Point Loma Lighthouse—acclaimed as the highest in the U.S.—had not been in service long before it was obvious that its elevation would be its undoing; too often its light was obscured by fog and low clouds. A new Point Loma Light Station was established at a lower elevation in March 1891. The old lighthouse was boarded up and abandoned. The outbuildings disappeared, and vandals broke into the lighthouse and took pieces of it away. In 1913 the commanding officer at Fort Rosecrans recommended the lighthouse be torn down. But because of the magnificent view from the tower, the lighthouse was still quite popular with tourists.
Meanwhile, there was a movement underway to build a memorial to explorer Juan Rodriguez Cabrillo. The Order of Panama (an organization dedicated to commemorating California’s Spanish heritage) wanted to build a 150-foot tall statue of Cabrillo. The statue was to replace the old lighthouse.
In October 1913 a presidential proclamation set aside the ½ acre of ground surrounding the lighthouse as Cabrillo National Monument. The proclamation cleared the way for the building of the statue. But for whatever reason, the Order of Panama never carried out its plans and the organization eventually dissolved.
The old lighthouse came to have several ‘lives’ through time, serving as a radio- and signal-tower, Army post-exchange, tea-house, visitor center, and who knows what else. A major ‘life-saving’ historic rehabilitation between 1933-1935 was given to the lighthouse when Cabrillo National Monument integrated with the National Park Service.
The original Fresnel lens was removed from the tower within a week of the old tower’s closing in 1891; likely, it was sent either to the San Francisco lighthouse depot or to the main depot in New York for use elsewhere. Its fate has yet to be discovered. At the time of the lighthouse’s centennial, a smaller fourth order lens with copper blanking panels was displayed in the tower and kept there for many years. Today the lens in the lantern is of the design of the original, a third order fixed lens manufactured by Henry-Lepaute. Only a small number of lenses installed in U.S. lighthouses were not French-made.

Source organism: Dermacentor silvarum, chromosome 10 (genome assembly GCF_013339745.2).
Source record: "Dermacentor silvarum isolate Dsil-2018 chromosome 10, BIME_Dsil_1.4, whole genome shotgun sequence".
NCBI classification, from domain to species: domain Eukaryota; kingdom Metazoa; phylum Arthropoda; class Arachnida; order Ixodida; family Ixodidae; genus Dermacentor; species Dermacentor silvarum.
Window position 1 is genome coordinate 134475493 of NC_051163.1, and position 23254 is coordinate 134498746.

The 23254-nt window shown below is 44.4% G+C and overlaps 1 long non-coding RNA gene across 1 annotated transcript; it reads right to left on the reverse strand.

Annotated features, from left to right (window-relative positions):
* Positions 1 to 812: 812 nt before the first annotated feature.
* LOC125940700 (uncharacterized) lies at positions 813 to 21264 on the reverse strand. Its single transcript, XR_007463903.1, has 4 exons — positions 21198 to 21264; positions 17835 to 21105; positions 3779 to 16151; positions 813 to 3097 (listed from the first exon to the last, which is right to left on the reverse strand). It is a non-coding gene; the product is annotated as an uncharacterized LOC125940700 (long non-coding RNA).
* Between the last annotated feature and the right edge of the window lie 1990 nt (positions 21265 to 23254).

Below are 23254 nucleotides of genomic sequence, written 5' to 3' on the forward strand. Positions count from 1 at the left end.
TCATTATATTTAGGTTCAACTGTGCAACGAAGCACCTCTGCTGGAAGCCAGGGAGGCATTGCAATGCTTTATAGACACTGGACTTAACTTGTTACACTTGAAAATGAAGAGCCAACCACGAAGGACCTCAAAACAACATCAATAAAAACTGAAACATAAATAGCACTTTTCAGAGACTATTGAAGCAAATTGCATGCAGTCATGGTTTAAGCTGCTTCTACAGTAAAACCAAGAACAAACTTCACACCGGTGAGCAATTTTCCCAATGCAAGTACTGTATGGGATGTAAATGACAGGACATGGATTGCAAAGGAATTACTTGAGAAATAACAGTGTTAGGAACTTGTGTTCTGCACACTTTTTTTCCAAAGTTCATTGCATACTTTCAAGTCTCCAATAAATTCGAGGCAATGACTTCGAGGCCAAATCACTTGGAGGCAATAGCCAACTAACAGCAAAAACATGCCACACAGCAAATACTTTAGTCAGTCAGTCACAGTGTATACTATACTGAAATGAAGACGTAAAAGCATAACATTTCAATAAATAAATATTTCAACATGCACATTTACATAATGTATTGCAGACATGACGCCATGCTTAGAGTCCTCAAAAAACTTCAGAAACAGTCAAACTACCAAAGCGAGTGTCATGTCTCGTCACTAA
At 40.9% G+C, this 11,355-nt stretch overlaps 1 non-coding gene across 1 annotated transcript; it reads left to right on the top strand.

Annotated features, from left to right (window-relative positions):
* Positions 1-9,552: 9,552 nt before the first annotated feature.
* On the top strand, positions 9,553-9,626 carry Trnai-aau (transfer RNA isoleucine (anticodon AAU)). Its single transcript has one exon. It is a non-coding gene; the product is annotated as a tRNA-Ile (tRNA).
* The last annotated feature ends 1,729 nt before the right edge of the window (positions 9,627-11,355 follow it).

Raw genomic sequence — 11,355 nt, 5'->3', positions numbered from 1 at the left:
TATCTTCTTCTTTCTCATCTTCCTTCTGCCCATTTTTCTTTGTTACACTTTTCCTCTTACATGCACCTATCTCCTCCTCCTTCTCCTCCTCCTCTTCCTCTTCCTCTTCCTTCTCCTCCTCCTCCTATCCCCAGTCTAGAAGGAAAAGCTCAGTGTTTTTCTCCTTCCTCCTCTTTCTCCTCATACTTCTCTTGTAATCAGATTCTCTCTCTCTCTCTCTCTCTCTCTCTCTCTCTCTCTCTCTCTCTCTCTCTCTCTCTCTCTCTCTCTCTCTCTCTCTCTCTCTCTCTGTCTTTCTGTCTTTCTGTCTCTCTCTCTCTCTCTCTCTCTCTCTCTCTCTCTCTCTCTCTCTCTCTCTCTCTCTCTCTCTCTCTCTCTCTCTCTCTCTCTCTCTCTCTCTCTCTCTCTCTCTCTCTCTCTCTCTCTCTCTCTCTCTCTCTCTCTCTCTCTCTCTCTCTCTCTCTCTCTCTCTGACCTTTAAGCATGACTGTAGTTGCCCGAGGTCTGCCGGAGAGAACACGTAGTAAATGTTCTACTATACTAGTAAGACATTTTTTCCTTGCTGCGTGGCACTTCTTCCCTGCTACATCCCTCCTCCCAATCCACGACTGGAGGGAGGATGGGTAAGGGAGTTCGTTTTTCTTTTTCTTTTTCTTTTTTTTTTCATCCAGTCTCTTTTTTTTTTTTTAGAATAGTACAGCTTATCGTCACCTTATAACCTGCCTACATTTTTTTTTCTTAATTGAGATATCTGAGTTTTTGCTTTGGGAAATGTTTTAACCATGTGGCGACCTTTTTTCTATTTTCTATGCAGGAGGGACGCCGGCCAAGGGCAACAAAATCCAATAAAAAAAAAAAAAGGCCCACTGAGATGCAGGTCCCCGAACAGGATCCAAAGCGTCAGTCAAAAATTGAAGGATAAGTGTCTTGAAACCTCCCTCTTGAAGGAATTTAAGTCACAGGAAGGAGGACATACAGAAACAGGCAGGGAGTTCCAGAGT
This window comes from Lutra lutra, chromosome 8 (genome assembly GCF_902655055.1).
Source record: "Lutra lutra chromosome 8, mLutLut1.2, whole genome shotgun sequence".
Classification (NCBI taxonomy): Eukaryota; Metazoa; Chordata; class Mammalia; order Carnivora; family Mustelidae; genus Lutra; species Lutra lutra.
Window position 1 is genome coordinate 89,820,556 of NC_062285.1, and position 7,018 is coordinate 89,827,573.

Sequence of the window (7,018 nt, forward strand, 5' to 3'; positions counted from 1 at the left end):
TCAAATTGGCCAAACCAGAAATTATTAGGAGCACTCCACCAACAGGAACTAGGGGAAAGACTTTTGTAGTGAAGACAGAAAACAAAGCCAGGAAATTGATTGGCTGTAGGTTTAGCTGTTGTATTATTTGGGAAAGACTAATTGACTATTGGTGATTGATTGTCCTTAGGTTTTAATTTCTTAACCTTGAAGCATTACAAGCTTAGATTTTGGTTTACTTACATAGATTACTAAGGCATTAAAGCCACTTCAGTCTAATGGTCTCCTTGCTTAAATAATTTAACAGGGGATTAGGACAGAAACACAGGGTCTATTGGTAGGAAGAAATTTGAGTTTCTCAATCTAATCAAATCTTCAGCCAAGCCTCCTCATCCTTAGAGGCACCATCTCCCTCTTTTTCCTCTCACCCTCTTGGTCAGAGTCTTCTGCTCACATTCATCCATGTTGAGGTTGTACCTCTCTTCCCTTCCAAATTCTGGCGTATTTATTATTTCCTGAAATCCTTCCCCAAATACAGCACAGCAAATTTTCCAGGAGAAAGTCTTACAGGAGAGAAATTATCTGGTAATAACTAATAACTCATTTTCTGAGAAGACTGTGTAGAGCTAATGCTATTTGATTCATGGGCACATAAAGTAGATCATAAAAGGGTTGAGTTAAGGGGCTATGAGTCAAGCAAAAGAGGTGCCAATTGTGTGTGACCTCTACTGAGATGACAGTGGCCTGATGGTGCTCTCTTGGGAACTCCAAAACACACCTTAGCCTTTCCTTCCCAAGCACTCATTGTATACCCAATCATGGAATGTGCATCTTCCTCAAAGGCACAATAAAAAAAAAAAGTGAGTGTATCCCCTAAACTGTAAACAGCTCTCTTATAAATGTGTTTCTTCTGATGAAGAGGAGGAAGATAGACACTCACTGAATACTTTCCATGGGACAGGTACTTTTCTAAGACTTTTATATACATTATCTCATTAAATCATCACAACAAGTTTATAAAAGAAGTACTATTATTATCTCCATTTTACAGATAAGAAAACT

That the Old Point Loma Lighthouse continues to be visited and treasured by thousands of people is a wonder, and certainly, testament to decades of dedication by Cabrillo National Monument.
As the park’s namesake, Juan Rodriguez Cabrillo led the first European expedition to explore what is now the west coast of the United States. Cabrillo departed from the port of Navidad, Mexico, on June 27, 1542. Three months later he arrived at "a very good enclosed port," which is known today as San Diego Bay. Historians believe he anchored his flagship, the San Salvador, on Point Loma's east shore near Cabrillo National Monument. Cabrillo later died during the expedition, but his crew pushed on, possibly as far north as Oregon, before thrashing winter storms forced them to back to Mexico.
Cabrillo National Monument, established in 1913, commemorates Juan Rodriguez Cabrillo's voyage of discovery. A heroic statue of Cabrillo looks out over the bay that he first sailed into on September 28, 1542. At the Visitor Center, the film "In Search of Cabrillo" and an exhibit hall present Cabrillo's life and times. Ranger-led programs about Cabrillo are usually available on weekends and on many weekdays during summer months.
The Young Conqueror
Cabrillo was a conquistador in his youth. The term “conquistador” is the name applied to the mostly Spanish soldiers who explored, conquered, and settled in the New World. We know little of Cabrillo's early years until 1519, when his name appears in the ranks of those who served in the army of famous conquistador Hernan Cortes. In the terrible battles between the Aztecs and the Spanish, Cabrillo fought as a captain of crossbowmen.
Metal weapons, good tactics, and great bravery made the conquistadors formidable opponents. The Aztecs, however, were also very brave and they greatly outnumbered the Spanish. Ultimately, what tipped the scales in favor of the Spanish was smallpox. The disease, previously unknown in the New World, swept through Aztec defenders and killed perhaps a quarter of their population. Everywhere the Spanish went, advanced disease went before them, making it possible for a relatively few Europeans to conquer the New World.